New Breed also contends that the retaliation instructions were erroneous because they informed the jury that it could find causation based on temporal proximity alone. New Breed reiterates its argument that temporal proximity alone is no longer sufficient under Nassar. Even assuming that this is the case, the instant jury instructions were not erroneous. The retaliation instructions informed the jury that “[c]lose timing between the claimant's protected activity and an adverse action against the clamant may provide the causal connection needed to make out a prima facie case of retaliation.” R. 265 at 121, Page ID# 6331 (emphasis added). The instructions then went on to state: “However, you should be mindful that the fact that an adverse employment action occurred close in time to a protected activity does not always mean that one caused the other.” Id. Following this statement, the instructions made clear that the EEOC could only establish its retaliation claim if it showed that the claimants were subjected to adverse employment actions “because of” their protected activity. Id. As just noted, the “because of” language embodies a but-for causation standard. Therefore, the jury instructions did not mislead or confuse the jury into thinking that it only had to find close temporal proximity between the protected activity and the adverse employment actions to find retaliation.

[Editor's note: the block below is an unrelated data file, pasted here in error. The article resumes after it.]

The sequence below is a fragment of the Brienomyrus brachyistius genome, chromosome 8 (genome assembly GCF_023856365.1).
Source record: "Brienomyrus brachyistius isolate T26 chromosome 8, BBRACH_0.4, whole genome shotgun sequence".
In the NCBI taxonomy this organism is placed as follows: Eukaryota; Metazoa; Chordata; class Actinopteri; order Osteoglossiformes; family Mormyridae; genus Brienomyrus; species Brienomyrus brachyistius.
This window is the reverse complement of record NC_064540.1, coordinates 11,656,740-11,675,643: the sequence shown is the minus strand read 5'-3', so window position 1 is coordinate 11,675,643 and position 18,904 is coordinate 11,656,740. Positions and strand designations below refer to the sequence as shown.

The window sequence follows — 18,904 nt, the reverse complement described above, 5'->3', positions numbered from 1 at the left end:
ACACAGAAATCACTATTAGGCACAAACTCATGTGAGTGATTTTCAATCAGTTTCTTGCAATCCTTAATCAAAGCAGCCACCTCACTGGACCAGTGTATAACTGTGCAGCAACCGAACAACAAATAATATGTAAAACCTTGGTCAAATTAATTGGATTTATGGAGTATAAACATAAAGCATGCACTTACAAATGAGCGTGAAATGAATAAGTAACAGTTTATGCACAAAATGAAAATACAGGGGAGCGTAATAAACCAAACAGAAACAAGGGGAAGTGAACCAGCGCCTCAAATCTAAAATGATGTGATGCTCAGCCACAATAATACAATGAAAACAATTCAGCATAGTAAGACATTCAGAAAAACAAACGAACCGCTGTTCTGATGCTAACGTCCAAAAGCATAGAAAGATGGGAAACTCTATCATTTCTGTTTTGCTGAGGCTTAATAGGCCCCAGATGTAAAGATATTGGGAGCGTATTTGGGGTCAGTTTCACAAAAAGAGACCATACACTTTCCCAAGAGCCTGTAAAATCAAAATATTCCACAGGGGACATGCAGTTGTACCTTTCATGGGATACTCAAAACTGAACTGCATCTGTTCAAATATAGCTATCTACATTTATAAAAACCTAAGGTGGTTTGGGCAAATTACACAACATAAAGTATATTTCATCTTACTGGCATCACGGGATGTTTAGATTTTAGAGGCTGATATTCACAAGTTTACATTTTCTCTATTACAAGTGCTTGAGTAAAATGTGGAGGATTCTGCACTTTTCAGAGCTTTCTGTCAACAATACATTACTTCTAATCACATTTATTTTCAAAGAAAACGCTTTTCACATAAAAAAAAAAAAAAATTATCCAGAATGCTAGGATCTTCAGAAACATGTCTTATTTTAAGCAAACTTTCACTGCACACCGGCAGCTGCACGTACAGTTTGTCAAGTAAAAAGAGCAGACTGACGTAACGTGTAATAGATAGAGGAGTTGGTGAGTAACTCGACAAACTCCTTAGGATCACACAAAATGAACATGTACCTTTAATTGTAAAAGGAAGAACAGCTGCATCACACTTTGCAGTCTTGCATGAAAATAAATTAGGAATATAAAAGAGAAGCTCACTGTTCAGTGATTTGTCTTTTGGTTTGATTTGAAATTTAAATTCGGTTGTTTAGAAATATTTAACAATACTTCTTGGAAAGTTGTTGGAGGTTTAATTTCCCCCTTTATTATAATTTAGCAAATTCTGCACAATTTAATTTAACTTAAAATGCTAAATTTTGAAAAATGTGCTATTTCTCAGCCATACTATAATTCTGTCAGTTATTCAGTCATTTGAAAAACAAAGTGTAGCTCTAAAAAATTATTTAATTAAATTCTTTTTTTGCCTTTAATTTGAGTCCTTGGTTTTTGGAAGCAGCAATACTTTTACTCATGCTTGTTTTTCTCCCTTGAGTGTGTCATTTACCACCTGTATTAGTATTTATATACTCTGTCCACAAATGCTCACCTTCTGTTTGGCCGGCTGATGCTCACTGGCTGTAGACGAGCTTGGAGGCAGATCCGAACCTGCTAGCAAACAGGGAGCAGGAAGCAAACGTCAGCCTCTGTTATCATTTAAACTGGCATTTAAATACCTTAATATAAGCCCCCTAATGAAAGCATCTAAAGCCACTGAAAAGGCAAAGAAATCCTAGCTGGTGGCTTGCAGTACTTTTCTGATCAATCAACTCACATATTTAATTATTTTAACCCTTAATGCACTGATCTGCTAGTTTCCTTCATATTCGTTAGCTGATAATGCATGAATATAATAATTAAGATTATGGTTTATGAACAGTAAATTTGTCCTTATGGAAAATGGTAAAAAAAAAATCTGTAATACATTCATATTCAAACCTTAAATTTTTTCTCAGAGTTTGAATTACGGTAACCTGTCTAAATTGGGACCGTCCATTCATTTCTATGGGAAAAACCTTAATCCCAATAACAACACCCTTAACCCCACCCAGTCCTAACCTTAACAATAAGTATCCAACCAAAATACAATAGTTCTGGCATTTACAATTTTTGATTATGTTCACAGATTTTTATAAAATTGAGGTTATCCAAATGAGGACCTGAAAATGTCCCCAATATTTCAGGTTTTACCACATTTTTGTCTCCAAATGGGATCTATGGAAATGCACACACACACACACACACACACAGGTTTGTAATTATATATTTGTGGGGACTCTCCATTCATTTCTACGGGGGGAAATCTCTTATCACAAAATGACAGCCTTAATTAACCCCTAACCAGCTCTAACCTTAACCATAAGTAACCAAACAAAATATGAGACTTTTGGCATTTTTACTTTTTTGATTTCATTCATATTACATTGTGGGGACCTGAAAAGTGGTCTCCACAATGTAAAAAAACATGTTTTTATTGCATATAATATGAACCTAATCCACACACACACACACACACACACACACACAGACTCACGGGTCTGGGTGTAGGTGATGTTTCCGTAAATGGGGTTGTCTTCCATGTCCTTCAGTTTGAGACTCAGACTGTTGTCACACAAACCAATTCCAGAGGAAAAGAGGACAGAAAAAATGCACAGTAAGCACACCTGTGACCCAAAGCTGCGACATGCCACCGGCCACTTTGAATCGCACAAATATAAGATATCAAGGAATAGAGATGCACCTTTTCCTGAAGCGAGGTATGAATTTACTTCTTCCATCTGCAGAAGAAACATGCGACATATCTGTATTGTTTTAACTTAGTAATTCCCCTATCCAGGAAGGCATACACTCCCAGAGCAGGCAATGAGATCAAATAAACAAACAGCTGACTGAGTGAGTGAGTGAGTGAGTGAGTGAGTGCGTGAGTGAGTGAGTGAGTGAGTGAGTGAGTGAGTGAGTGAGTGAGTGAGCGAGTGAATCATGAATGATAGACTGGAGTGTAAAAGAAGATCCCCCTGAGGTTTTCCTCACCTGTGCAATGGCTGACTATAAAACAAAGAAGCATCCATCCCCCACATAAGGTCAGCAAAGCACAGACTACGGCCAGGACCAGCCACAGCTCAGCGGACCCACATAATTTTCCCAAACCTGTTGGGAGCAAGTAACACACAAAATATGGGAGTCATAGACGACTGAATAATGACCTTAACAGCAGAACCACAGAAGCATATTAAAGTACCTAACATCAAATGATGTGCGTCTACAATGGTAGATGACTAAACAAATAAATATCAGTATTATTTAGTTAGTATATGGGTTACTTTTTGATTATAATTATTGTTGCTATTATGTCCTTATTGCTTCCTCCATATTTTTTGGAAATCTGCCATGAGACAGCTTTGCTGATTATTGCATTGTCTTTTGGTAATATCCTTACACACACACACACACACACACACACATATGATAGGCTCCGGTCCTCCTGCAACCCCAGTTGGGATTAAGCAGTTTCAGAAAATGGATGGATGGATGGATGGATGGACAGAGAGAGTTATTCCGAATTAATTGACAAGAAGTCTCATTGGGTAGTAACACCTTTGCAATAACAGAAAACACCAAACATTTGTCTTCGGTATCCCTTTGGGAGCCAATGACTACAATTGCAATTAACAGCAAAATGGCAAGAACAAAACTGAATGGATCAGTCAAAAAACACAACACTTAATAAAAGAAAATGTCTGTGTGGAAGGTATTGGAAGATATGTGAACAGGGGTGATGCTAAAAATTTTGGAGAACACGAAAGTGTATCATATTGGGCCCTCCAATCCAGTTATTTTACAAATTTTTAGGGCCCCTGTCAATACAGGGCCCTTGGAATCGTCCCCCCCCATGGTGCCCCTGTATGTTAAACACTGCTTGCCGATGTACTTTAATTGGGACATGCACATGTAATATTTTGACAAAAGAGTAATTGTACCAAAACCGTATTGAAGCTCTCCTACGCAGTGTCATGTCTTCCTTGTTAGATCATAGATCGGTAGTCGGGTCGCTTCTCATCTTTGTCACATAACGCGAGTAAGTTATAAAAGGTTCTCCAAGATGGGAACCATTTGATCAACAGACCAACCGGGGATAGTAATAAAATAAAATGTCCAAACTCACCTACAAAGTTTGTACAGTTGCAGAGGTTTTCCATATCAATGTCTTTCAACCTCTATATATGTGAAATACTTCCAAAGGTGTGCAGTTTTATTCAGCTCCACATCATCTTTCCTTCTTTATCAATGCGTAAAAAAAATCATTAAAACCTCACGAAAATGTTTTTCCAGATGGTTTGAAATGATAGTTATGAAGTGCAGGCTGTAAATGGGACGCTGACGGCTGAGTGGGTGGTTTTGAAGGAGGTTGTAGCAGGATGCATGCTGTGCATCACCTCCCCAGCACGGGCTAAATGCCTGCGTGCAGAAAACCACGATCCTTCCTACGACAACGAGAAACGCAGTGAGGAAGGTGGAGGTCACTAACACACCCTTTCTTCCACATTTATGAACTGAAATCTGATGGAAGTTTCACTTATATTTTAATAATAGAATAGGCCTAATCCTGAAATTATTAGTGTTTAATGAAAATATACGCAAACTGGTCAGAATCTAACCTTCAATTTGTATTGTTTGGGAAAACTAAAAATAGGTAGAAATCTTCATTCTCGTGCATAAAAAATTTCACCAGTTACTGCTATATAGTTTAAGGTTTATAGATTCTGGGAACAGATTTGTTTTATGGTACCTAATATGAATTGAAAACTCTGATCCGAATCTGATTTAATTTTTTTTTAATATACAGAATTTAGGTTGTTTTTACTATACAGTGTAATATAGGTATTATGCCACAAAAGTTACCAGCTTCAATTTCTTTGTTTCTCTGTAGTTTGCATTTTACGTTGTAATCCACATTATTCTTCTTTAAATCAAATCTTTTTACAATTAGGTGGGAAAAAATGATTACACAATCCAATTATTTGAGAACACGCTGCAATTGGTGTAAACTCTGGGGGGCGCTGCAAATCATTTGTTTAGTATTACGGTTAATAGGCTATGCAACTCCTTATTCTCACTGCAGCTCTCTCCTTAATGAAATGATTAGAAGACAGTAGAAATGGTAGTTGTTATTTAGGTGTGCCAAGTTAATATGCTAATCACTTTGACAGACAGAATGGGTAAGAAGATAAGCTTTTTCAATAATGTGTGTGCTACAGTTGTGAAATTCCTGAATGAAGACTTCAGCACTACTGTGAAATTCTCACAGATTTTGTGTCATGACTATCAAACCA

b. Protected Activity/Knowledge
New Breed contends that the district court erred in instructing the jury as to the protected activity and employer knowledge prongs of the prima facie case. New Breed first asserts that the district court abused its discretion in instructing the jury that complaints to a harassing supervisor constitute protected activity. Because we have already affirmed the district court's conclusion in this regard, we will move to New Breed's challenge to the employer-knowledge instruction.